Does a Huge First Funding Round Negatively Impact Startup Outcomes?

CB Insights, June 10th, 2014

Anish Khanorkar
· 2 min read

Y Combinator’s Sam Altman wrote that the track record software startups that raised a mega first financing is ‘pretty bad.’ But the data shows little to no relationship.


Last week, Y Combinator President Sam Altman tweeted:

Anecdotally, Altman’s point appears to have some basis. A day after Altman’s tweet, mobile payments startup Clinkle, which raised a seed VC funding last year that has since ballooned to $30M, announced the latest in a string of exec departures.

Naturally, we wanted to see if CB Insights data confirmed or disproved Altman’s view. Specifically we looked at U.S.-based VC-backed exits greater than $100 million in the Internet, mobile and software (non-Internet/mobile) sectors since 2007 and their initial funding amounts.

Based on the data, it’s actually all pretty random as software exits over $100 million have raised pretty varying amounts in terms of initial funding. However, given the power law nature of venture capital, it is worth noting that eight of the ten largest VC-backed software exits over the period all raised less than $10 million in their initial round of disclosed funding. The median raise by these companies was $4.9M. Of course, it’s also important to note that this analysis only looks at reasonably successful software exits at a high valuation threshold and does not take startup failure into account.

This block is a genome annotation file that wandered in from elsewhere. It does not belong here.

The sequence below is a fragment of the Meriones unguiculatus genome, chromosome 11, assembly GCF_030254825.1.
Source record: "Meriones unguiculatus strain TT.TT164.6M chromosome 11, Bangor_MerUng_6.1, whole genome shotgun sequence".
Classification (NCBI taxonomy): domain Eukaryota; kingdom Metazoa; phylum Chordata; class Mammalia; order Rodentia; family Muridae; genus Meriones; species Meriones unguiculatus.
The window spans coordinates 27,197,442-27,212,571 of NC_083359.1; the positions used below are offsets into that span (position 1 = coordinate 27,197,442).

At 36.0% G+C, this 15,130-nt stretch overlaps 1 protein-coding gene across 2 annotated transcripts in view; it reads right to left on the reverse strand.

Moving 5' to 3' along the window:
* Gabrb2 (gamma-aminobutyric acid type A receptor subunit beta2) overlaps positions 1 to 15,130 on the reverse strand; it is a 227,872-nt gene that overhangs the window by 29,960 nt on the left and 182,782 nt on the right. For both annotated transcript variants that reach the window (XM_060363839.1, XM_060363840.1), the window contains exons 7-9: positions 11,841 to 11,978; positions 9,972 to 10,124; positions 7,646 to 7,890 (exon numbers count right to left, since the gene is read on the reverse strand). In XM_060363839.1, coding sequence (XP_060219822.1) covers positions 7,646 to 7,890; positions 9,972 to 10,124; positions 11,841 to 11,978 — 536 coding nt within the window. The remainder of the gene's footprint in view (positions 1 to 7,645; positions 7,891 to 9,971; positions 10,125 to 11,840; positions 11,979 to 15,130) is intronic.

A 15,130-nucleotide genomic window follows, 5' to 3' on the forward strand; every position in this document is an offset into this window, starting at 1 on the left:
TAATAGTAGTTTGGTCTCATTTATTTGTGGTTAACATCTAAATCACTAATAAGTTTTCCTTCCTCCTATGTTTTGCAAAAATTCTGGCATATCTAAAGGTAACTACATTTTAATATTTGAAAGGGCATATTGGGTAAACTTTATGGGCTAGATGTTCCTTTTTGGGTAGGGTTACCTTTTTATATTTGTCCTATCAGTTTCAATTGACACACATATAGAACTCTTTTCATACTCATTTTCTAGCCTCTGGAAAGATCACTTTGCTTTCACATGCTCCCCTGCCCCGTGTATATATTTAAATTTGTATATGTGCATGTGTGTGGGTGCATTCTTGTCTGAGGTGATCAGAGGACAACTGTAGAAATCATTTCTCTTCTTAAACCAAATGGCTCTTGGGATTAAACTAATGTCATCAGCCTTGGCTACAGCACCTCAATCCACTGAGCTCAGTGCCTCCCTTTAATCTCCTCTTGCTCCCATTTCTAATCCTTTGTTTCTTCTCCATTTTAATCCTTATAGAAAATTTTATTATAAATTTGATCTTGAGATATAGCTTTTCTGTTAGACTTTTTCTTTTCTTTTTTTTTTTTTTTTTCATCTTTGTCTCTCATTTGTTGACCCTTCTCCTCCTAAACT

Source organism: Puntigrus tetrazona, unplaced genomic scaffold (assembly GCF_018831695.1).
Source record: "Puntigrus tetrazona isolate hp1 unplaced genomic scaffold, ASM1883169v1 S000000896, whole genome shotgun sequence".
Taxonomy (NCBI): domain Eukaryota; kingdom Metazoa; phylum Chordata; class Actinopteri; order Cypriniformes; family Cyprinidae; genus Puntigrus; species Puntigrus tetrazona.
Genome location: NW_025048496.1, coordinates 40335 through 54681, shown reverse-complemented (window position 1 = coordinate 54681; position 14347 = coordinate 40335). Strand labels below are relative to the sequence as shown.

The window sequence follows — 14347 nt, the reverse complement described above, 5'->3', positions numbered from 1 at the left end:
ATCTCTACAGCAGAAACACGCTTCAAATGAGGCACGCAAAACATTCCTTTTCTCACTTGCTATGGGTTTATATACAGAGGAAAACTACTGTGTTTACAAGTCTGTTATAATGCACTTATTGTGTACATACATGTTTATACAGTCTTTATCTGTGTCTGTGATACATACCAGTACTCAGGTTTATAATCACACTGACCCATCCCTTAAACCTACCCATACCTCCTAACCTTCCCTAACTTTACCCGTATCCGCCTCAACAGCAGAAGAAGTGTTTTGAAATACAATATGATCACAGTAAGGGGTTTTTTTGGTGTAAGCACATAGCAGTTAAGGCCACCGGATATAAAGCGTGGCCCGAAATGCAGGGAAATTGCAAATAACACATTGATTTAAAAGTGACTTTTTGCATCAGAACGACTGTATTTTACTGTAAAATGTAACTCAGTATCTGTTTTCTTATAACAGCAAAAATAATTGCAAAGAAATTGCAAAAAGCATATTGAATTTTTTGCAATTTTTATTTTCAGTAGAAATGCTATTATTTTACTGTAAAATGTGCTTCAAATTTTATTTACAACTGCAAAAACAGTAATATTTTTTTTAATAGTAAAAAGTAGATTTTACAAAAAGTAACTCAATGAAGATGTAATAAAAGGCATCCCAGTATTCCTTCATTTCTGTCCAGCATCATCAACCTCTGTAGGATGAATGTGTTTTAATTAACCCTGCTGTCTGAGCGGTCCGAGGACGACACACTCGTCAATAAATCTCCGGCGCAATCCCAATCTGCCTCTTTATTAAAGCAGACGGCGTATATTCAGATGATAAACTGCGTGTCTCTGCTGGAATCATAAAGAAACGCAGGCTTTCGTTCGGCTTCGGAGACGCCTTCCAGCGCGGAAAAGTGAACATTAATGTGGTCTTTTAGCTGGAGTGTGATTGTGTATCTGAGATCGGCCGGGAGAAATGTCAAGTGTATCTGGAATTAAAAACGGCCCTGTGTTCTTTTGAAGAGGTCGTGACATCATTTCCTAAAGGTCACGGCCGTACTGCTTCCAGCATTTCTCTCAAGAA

Note: Analysis included the outlier exits a la Facebook, Twitter, WhatsApp, etc but those points are not shown on the chart below.

All the data in this article and much, much more is available on our website at www.cbinsights.com. Come check us out!

Growth Hacking, Marketing and Venture Capital

Notes as I scratch the surface of three nascent & hard industries

    Anish Khanorkar

    Written by

    Private Market Research Analyst, CB Insights

    Growth Hacking, Marketing and Venture Capital

    Notes as I scratch the surface of three nascent & hard industries